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Friday, December 2, 2016

Vincent D'Indy, Symphony No. 2, Royal Scottish National Orchestra, Jean-Luc Tingaud

If you had to put a very short list of composers responsible for the French modern school in chronological order it might appropriately read Franck-D'Indy-Debussy-Ravel-Messiaen. Some might have trouble with the fact that Faure, Milhaud, and Poulenc were missing, or Boulez, or any number of others, but the main idea is that Vincent D'Indy (1851-1931) was as important to the modern French School's post-late-romantic beginnings as anyone, yet his music does not bask in the sunlight of continual performances and recordings around the world.

But, no fear. Naxos has released a representative assortment of D'Indy orchestral works headed by his Symphony No. 2 (8.573522). Jean-Luc Tingaud conducts the Royal National Orchestra in a set of dynamic, very serviceable readings that bring out the orchestrational excellence of the works and provide a clear roadmap through the thickets and twists of D'Indy's mature musical mind.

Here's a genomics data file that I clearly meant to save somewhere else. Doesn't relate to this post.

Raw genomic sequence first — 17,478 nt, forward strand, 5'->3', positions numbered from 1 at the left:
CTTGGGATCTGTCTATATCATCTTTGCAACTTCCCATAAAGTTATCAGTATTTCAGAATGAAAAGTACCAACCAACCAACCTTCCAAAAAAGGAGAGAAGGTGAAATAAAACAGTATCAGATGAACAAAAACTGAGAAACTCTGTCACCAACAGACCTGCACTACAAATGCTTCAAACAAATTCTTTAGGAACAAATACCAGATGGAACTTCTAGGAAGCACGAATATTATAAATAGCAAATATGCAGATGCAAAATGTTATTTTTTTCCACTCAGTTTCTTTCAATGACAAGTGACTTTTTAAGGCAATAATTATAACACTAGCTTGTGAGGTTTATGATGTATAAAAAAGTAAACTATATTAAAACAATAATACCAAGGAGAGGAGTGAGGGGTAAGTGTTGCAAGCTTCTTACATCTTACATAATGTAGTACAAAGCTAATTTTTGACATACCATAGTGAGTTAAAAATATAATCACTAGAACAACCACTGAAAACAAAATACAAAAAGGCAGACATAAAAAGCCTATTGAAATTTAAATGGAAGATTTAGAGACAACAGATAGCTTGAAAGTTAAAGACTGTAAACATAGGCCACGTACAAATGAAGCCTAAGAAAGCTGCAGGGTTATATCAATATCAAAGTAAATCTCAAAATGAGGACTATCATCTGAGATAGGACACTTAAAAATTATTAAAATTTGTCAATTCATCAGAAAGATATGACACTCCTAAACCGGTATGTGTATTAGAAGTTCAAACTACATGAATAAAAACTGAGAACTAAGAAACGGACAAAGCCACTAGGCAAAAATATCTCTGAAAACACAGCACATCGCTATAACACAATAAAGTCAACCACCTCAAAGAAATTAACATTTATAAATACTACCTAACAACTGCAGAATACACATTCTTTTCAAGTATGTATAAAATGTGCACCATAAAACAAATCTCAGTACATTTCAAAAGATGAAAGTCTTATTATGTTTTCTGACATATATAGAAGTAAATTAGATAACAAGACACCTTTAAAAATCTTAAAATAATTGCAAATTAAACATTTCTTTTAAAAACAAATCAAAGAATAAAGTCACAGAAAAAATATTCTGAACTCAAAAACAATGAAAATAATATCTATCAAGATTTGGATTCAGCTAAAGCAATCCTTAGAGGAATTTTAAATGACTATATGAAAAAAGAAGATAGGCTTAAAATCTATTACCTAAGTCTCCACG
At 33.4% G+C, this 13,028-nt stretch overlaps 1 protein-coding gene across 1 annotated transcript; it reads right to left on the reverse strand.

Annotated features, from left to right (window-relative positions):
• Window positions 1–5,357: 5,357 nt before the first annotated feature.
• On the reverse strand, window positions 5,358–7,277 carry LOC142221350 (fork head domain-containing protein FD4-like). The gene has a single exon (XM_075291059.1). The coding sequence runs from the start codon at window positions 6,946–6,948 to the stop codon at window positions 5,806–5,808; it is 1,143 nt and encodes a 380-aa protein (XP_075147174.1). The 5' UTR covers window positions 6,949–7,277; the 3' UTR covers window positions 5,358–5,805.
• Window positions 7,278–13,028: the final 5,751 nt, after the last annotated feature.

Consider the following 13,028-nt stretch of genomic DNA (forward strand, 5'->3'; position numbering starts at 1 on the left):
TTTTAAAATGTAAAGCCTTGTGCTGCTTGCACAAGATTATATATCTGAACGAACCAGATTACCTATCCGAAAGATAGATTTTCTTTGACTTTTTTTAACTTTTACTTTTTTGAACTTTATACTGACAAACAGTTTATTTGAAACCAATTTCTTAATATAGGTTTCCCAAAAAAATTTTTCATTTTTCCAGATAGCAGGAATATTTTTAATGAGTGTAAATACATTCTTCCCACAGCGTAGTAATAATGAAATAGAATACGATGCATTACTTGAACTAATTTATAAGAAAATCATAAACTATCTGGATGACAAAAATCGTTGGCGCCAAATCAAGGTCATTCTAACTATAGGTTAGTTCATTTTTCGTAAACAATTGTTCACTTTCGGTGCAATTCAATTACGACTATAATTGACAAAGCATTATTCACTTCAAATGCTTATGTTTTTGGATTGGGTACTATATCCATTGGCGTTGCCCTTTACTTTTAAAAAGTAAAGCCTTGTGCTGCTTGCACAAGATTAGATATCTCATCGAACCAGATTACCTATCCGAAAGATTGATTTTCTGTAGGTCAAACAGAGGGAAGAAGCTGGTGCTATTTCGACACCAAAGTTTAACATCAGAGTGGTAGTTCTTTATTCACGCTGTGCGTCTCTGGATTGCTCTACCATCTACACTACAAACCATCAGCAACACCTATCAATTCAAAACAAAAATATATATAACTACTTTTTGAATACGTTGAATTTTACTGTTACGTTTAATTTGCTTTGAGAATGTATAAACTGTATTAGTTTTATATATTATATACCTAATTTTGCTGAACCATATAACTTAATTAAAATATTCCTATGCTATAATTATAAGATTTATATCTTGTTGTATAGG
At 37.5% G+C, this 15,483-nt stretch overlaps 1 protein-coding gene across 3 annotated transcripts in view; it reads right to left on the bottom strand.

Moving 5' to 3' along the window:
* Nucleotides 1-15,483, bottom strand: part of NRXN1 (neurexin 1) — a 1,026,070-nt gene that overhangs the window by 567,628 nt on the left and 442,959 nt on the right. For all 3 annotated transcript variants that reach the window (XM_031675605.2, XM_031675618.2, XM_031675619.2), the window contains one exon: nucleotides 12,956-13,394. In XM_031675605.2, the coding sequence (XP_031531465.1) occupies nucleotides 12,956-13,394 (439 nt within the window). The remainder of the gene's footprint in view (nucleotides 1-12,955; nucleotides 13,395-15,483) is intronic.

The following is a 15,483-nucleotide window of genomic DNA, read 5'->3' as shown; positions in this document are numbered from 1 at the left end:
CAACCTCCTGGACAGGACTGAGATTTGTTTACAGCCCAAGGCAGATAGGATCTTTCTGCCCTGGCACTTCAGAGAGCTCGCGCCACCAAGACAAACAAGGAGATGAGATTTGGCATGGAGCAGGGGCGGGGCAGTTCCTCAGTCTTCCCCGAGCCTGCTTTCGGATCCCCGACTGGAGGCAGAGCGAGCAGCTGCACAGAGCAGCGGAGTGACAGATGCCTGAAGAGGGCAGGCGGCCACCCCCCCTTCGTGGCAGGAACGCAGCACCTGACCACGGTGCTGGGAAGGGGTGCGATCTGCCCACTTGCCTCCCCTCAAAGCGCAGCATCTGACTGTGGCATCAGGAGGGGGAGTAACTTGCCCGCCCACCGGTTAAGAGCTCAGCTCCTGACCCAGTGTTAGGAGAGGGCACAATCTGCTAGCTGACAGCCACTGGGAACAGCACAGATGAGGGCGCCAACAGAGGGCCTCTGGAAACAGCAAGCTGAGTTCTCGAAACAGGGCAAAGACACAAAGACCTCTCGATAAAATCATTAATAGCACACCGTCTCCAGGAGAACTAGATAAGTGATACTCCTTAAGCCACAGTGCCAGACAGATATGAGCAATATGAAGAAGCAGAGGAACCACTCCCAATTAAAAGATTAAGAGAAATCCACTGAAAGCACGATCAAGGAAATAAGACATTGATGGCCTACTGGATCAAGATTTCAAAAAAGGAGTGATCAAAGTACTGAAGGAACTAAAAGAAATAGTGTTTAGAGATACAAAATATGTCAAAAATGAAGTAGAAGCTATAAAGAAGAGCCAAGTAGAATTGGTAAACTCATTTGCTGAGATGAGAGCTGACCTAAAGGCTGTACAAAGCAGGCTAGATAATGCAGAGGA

The Symphony (1902-03) at first might not strike one as revolutionary in its orchestral language, but close listening brings out the contrasts between folkish themes and proto-impressionist, dappled pictorial orchestration. For that matter Wagner's forest music from "Siegfried" was as much pre-impressionist as this D'Indy music could be, but then D'Indy established a French precedent that those that came after could identify as a possible national-modernist trait.

What matters now is that his music as heard in the Symphony, his melancholy "Souvenirs" (1906), the somewhat exotic "Istar" (1896), and the Prelude to his opera "Fervaal" (1889-95) offers us a snapshot in time of  what was progressive music. If we listen with open ears, we can hear something of what came after but also appreciate D'Indy as fully integral, a fully convincing musical personality in his own right.

So this is a nice volume to hear and listen closely to, well done and filled with D'Indy's special music. Give it a hearing!

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